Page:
The New Quantel

We don’t know a lot still about the “New Quantel” that included Snell. We know that they will be physically located in Newbury, the historical Quantel location. We know that they intend to keep both brands, Quantel and Snell.

Will they  keep both brand on the longer term? Who knows, probably not even them. On the long term, brands may be the most valuable asset of that organization.

The professional television industry is changing rapidly and there will be little space in a few years for the hardware technology of Snell. Quantel is already pretty much a software company which is good but their software offering is dated from an architectural and user point of view.

In the high end of the customer spectrum, there is still a need for ultra-performant, high-quality product that they offer. The question is: Is that market large enough to sustain that organisation and its competitor?

The mere fact that Quantel still exist is a testimony of the fact that they can remain innovative and that they can make the hard decisions to reduce the company size in time to survive.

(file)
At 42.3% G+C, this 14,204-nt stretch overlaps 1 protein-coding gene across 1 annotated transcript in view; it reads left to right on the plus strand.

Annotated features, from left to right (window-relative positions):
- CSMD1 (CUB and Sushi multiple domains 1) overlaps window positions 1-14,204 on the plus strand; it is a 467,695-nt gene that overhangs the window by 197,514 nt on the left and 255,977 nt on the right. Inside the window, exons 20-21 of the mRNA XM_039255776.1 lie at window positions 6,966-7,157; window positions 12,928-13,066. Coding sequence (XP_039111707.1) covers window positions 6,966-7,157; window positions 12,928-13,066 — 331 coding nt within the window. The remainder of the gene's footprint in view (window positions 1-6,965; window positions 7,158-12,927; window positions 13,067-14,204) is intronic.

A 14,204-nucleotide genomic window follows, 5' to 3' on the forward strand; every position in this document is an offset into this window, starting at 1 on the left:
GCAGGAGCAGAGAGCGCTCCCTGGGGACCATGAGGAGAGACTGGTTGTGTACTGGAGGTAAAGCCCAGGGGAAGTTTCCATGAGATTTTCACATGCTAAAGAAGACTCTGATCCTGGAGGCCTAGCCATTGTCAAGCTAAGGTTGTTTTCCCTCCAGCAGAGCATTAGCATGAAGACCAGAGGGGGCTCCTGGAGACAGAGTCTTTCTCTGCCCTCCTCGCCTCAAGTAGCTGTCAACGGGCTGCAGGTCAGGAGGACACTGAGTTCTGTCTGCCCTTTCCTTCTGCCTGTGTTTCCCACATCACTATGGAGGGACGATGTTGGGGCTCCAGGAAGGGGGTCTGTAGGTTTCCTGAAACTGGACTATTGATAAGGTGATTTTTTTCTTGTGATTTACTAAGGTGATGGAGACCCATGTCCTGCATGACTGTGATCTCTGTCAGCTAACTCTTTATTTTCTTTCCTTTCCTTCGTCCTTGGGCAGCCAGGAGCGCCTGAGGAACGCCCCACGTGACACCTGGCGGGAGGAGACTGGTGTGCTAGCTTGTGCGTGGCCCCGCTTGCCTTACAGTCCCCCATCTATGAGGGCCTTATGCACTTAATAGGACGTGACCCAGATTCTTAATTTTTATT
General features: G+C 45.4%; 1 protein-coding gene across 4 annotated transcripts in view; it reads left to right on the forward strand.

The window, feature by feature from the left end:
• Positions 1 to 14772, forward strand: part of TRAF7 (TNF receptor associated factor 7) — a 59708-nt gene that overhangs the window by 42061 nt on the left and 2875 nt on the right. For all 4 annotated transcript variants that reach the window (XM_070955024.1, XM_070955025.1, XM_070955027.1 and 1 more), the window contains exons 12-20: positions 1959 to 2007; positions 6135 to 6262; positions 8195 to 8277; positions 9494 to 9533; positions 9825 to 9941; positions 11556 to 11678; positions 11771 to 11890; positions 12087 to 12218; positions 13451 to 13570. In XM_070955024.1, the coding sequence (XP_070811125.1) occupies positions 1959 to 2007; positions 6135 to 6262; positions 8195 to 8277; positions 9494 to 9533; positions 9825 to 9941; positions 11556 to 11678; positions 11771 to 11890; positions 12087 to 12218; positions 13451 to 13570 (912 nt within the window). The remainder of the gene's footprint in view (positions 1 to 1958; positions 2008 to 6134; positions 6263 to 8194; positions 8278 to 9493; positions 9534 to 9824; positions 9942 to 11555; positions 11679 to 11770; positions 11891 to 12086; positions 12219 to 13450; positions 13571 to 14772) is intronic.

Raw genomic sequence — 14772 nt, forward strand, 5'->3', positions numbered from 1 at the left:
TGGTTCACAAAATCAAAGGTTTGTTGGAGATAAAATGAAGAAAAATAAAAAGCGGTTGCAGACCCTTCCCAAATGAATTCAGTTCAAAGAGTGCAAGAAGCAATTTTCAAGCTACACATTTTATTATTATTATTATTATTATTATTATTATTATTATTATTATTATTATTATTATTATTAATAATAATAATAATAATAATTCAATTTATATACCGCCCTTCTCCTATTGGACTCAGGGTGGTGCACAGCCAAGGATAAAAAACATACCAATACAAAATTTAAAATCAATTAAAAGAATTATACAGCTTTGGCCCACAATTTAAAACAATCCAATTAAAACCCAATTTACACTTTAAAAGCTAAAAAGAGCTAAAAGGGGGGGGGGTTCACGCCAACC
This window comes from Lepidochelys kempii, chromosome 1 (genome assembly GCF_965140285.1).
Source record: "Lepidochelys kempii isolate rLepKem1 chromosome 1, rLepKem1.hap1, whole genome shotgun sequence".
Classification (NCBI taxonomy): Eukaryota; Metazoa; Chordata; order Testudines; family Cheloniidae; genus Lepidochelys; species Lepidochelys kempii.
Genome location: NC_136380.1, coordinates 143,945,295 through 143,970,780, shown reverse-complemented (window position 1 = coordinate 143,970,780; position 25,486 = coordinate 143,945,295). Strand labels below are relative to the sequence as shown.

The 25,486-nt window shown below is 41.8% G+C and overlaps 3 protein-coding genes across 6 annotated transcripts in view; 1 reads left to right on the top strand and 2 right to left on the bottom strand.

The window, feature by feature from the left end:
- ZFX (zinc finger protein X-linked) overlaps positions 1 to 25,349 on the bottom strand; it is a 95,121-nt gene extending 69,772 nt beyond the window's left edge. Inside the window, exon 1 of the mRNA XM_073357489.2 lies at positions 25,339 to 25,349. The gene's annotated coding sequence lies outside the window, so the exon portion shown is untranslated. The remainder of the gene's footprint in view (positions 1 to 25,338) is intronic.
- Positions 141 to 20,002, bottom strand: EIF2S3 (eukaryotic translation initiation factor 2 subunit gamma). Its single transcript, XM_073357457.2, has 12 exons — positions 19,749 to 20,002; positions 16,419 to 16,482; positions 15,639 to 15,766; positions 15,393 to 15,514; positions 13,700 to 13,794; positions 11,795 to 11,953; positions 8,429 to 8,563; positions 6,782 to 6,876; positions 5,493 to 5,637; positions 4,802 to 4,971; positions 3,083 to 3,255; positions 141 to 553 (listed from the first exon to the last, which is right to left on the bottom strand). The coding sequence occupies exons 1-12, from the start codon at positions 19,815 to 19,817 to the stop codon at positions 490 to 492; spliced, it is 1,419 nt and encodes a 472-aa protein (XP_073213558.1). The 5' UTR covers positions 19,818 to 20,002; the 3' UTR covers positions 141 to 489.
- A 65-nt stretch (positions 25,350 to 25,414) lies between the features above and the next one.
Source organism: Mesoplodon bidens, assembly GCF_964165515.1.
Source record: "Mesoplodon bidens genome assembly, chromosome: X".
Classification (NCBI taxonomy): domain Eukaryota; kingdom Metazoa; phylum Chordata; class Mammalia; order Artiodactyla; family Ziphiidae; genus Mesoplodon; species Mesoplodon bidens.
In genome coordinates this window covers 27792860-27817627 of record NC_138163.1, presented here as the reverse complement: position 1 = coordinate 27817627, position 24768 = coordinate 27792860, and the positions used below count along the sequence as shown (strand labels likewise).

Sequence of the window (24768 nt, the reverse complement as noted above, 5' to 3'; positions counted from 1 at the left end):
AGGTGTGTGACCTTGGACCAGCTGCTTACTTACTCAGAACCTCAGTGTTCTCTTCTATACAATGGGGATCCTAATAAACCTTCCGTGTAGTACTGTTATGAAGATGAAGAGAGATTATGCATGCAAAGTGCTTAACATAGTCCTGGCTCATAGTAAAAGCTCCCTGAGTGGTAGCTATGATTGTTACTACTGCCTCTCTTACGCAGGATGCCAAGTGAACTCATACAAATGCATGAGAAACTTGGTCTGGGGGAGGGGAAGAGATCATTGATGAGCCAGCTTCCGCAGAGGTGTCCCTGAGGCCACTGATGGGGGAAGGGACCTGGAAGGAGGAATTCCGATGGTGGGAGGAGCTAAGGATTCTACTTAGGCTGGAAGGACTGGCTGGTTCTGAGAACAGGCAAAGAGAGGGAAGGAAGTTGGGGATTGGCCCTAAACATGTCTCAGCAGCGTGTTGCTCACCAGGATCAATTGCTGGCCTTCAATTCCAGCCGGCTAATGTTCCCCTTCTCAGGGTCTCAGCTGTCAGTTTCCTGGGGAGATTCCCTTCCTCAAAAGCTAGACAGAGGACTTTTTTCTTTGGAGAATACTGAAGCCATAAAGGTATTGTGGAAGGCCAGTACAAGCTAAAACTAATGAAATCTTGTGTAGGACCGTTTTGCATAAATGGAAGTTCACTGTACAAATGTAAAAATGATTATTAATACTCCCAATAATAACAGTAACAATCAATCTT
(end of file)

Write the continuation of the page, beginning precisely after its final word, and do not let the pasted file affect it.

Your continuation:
There are large customers with a lot of ressources out there. For instance, Qatar-based Al Jazeera have very significant ressources. When they want to operate a network, they require an organisation that can provide a high-end highly efficient solution that is deliver as a turnkey. Money is not so much the issue as the performance of the system. One of the few remaining provider of such solution today is Avid but they have been struggling with the fact that the high end alone can’t sustain their organisation and that they have been losing the professional market to player such as Adobe, Apple, Autodesk and Sony.

Will the new Quantel dynamic enough and big enough to modernize their offering, redefine themselves and grab that market? Will Avid be able to find their way and keep being better than Quantel at it?

These are likely the answer to these question that will define how successful the “New Quantel” will be.

3 Comments Add yours

  1. Ian Cummings says:

    An Interesting piece with valid questions, but I must correct you on one small point; Quantel have always manufactured their own hardware on their own site; they were doing so in 2010 and are doing so today.

  2. Stéphanie Maude Savard says:

    Thanks for pointing that out Ian. I didn’t mean to say that they did not do that anymore, I was focusing on the fact that in the 80s most of the work that Quantel did relied on custom hardware while today their value is primarily in software running on off-the-shelves hardware.

    True, they still develop some hardware but you can also run Pablo for instance on a regular workstation without custom hardware.

    At least that’s my perception.

    1. Ian Cummings says:

      Yes I agree that they make a lot less hardware than they used to and much more is done in software now than in hardware – Pablo is indeed a good example.